I’ve written before about how I look forward to our trips. It’s not just about the paddling, it’s also about where the paddling takes place. In this case it starts in Idaho at the base of the Sawtooth Mountains just outside of Stanley. Stanley is a small town that sits in a stunning valley made up of mountains, rivers and meadows. It sits at a crossroad between Boise, Ketchum and Salmon in a mostly roadless area of Idaho. Only the two-lane highway is paved, the rest of the streets are dirt. There is a small dirt airstrip on top of the hill behind town where the airplanes take off and land when shuttling folks from Boise or into the Middle Fork for low- water trips later in the season. It’s mountain flying, so early morning and late afternoon are the only times you usually hear the engines. A dirt lot across from the small hotel where we stay is full of cars waiting to be shuttled to the take out. Hang around the gas station for an hour and you’ll see rigs loaded with rafts, kayaks and other gear on their way to the put in at Boundary Creek.
It’s in Stanley where we meet our groups the night before the trip. Final questions are answered, drybags handed out, and plans for getting everyone to the put-in the next morning are gone over.
The first day of this trip folks were up early, excited about getting to the river. We loaded the bus and trailer with all of our gear and began the hour and a half drive into Boundary Creek. The ECHO crew, our support team for this journey, had gone in the day before to rig their rafts and were there eagerly awaiting folks and set about the process of rigging drybags to rafts. We had a great mix of folks; Middle Fork veterans, first-timers, many kayakers and a few rafters. Because Boundary Creek is not far from the source of the river, flows at the put-in are usually low volume. The river picks up water from the multitude of streams that flow in throughout the length of the Middle Fork. Day one we moved along at a good pace and were able to make it to the riverside hot springs at Trail Flat for lunch. Folks took advantage of the opportunity to follow up their lunch break with a nice, relaxing soak. More hot springs were enjoyed once in the evening as we were lucky enough to get assigned Sheepeater camp.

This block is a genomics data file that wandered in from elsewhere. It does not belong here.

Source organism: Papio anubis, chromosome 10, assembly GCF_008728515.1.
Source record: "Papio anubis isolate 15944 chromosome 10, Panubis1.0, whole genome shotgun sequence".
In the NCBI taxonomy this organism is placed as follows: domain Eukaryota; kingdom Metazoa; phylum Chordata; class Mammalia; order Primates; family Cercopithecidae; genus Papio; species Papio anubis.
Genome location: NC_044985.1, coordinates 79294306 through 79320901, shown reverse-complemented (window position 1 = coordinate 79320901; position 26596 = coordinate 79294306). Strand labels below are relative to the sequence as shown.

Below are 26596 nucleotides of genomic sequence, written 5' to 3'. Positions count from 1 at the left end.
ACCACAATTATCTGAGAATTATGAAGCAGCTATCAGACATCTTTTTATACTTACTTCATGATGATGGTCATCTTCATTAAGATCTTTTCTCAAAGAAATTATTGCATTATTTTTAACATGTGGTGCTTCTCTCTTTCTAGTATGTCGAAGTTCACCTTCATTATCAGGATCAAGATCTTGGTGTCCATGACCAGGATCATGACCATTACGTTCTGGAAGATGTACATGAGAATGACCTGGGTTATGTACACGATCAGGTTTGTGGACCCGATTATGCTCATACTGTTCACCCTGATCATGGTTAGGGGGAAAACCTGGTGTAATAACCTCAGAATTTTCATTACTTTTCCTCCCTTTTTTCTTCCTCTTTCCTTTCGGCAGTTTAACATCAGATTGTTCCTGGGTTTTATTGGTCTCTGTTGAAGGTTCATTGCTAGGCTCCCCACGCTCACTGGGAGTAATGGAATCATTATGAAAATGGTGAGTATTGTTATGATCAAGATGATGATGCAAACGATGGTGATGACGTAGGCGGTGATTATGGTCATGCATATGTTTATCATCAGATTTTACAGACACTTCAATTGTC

Day two included a nice warm-up before getting to the rapids at Lake and Pistol Creeks. Lake Creek is the site of a new rapid as a few years back the creek blew out due to late summer thunderstorms. The first season it was a nasty blend of live tress still standing in the flow, dead snags and an unstable alluvial fan- we portaged that year. Each year it has gotten progressively cleaner. Now, the trees are gone, the fan has been cut back and the only real obstacle is a crashing hole that needs to be skirted at the base of the rapid- or not! Pistol Creek, a fast moving constriction is a bit squirrely at this flow. Lunch awaited us at the bottom. The afternoon float was very social as the rapids mellowed out to allow us to enjoy each others company and look around at the scenery. Our camp was only 75 yards upstream of one of the best waves on the river and folks were able to enjoy both an evening and morning surf session. The wave is big and fast, yet forgiving, and a lot of good learning that takes place here.
Day three’s rapids are straight forward and mostly relaxing, giving folks a chance to rest a bit as they float. It’s also a chance to see some of interesting sites off the water too, like the pictographs at Cameron Creek. Our camp at the end of the day at White Creek put us withing walking distance of Loon Creek hot springs, the largest spring on the river and the last one accessable from the river.